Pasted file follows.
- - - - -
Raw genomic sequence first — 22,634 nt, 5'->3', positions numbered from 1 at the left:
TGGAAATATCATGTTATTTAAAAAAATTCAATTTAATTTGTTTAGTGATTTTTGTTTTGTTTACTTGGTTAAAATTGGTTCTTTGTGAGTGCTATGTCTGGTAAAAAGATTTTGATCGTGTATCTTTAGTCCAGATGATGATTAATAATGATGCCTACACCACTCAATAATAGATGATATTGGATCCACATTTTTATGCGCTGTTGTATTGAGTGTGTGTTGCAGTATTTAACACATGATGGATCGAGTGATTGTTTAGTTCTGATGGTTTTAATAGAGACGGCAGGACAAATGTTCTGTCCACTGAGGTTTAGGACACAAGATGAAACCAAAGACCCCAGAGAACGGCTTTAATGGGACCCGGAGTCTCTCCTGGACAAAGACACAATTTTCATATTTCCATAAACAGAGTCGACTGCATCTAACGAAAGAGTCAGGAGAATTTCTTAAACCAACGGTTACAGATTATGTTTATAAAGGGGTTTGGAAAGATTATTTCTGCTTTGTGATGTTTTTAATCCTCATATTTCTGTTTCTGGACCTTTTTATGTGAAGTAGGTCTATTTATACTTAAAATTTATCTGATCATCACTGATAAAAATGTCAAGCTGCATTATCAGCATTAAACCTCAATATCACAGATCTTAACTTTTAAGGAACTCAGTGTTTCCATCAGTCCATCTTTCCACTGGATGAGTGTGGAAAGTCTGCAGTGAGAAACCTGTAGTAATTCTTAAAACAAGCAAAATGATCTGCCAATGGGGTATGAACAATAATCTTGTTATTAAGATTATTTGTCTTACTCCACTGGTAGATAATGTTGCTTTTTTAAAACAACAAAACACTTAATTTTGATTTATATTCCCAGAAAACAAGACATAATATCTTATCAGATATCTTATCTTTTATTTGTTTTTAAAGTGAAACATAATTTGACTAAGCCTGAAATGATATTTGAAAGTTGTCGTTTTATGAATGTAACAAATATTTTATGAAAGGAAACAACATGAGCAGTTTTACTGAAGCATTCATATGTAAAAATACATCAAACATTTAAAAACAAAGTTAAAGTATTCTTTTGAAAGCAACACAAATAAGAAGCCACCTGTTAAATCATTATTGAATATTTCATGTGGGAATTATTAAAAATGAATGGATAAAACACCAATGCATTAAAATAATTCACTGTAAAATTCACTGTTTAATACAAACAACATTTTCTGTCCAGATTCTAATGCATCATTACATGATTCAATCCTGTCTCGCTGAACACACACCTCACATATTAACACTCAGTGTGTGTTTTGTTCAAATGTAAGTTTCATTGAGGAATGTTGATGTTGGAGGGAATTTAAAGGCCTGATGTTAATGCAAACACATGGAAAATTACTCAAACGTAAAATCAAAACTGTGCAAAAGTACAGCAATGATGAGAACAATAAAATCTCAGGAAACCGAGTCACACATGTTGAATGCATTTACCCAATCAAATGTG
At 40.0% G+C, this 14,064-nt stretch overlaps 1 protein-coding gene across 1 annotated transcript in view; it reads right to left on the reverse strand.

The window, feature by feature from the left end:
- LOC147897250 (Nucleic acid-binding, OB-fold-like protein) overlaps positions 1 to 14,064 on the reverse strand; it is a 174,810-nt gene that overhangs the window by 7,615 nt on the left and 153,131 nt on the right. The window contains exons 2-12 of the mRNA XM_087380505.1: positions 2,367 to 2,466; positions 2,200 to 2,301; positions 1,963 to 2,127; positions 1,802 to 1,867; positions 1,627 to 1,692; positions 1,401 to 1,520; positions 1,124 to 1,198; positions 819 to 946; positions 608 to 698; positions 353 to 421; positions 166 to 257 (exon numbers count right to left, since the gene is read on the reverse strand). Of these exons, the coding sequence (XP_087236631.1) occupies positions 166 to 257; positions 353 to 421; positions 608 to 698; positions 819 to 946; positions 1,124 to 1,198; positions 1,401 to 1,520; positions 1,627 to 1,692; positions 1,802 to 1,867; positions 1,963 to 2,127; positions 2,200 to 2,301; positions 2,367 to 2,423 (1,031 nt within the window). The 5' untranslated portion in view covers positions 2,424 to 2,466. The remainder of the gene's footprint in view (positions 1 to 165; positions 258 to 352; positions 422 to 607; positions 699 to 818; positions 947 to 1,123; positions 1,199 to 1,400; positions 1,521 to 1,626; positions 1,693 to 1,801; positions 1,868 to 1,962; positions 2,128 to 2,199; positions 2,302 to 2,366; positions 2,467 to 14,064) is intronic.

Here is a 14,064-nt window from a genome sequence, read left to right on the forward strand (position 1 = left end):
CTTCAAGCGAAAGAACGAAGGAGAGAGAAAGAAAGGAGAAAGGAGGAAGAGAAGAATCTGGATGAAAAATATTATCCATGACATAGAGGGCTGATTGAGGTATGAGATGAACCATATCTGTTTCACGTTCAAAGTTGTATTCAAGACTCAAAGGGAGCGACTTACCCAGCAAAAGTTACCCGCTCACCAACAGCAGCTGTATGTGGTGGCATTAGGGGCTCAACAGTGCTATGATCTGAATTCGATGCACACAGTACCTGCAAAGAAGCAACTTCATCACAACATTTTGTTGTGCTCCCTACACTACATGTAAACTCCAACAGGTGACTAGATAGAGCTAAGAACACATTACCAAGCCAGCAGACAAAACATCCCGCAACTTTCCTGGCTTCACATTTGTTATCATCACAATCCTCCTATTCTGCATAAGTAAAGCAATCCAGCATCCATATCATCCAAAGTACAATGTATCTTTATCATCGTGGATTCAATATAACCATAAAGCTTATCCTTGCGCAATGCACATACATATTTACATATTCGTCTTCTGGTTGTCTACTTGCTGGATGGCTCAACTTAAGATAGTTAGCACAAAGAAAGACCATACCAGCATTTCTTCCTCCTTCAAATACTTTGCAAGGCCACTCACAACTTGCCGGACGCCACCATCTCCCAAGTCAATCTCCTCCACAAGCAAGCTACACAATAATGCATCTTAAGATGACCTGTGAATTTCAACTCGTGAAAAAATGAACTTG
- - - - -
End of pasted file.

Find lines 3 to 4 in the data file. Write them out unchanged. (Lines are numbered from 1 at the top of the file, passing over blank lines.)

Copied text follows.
At 40.0% G+C, this 14,064-nt stretch overlaps 1 protein-coding gene across 1 annotated transcript in view; it reads right to left on the reverse strand.

The window, feature by feature from the left end: